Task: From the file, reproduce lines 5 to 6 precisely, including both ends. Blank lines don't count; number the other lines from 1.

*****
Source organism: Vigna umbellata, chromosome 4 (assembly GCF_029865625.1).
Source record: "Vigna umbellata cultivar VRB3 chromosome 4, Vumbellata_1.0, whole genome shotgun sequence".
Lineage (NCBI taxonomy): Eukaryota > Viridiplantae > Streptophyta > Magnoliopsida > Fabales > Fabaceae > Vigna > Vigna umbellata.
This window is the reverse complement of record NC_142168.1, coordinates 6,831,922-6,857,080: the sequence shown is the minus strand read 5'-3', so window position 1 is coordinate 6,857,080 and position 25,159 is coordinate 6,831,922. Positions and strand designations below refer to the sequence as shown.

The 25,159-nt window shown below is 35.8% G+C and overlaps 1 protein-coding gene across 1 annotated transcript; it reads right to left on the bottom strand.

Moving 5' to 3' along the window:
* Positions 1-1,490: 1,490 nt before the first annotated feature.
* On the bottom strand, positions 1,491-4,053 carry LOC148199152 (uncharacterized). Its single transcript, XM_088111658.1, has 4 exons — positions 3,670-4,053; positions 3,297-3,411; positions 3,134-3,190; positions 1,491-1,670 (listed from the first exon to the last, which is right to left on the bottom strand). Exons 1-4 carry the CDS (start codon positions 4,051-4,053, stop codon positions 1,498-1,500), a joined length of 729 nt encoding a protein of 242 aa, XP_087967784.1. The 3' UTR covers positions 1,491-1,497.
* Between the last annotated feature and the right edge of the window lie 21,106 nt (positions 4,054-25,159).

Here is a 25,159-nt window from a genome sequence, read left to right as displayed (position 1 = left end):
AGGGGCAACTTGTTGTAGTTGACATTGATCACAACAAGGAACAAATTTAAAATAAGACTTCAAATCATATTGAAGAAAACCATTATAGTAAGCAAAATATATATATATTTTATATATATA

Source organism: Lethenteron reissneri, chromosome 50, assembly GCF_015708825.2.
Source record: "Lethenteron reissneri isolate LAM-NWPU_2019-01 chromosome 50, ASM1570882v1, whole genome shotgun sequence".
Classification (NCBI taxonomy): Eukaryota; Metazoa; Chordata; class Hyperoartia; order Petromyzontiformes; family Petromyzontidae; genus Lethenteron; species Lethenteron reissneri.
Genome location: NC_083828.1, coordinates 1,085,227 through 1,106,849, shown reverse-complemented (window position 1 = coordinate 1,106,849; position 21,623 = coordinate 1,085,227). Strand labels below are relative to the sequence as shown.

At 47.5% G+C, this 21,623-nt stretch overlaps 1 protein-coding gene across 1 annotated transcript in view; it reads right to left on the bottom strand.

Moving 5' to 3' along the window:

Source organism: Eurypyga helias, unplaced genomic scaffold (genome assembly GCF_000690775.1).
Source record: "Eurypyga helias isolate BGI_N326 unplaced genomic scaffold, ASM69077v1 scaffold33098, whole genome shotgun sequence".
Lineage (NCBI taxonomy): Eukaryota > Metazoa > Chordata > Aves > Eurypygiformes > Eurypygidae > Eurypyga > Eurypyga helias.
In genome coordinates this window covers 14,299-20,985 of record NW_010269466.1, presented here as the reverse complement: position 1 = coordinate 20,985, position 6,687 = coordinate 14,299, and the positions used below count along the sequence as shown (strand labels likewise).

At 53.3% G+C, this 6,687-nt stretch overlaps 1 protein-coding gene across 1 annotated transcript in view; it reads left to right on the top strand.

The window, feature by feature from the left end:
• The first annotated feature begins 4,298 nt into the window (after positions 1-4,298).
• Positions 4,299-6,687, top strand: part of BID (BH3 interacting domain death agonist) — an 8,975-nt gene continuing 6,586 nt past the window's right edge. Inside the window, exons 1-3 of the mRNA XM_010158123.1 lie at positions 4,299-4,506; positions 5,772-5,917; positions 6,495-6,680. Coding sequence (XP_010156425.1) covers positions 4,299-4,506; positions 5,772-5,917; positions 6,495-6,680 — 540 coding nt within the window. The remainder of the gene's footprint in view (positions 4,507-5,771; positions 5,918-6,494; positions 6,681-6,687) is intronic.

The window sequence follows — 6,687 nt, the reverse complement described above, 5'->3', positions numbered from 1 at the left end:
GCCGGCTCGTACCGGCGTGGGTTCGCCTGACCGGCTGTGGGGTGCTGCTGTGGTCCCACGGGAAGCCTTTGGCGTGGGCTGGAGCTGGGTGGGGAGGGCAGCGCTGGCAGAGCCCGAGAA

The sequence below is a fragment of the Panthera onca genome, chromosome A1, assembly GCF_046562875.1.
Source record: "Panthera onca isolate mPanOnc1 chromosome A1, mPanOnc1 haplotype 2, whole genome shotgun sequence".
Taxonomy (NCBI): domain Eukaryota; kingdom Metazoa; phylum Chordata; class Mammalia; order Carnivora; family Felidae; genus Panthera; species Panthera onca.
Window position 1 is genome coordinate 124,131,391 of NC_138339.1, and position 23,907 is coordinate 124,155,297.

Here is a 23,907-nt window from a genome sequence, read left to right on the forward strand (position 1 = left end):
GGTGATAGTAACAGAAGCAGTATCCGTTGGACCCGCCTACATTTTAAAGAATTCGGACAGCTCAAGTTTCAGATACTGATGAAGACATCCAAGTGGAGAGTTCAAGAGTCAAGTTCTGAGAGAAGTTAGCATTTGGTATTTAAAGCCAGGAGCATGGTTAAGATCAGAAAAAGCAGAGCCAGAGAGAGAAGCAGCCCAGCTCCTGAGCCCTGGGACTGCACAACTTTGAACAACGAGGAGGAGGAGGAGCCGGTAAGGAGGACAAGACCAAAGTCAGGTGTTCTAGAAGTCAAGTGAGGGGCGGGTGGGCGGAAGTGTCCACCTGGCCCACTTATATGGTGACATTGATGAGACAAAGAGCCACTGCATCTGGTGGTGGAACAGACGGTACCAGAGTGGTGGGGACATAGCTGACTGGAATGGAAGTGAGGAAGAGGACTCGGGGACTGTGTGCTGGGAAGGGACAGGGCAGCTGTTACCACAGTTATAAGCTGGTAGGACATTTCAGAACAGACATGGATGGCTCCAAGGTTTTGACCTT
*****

The 25,159-nt window shown below is 35.8% G+C and overlaps 1 protein-coding gene across 1 annotated transcript; it reads right to left on the bottom strand.

Moving 5' to 3' along the window: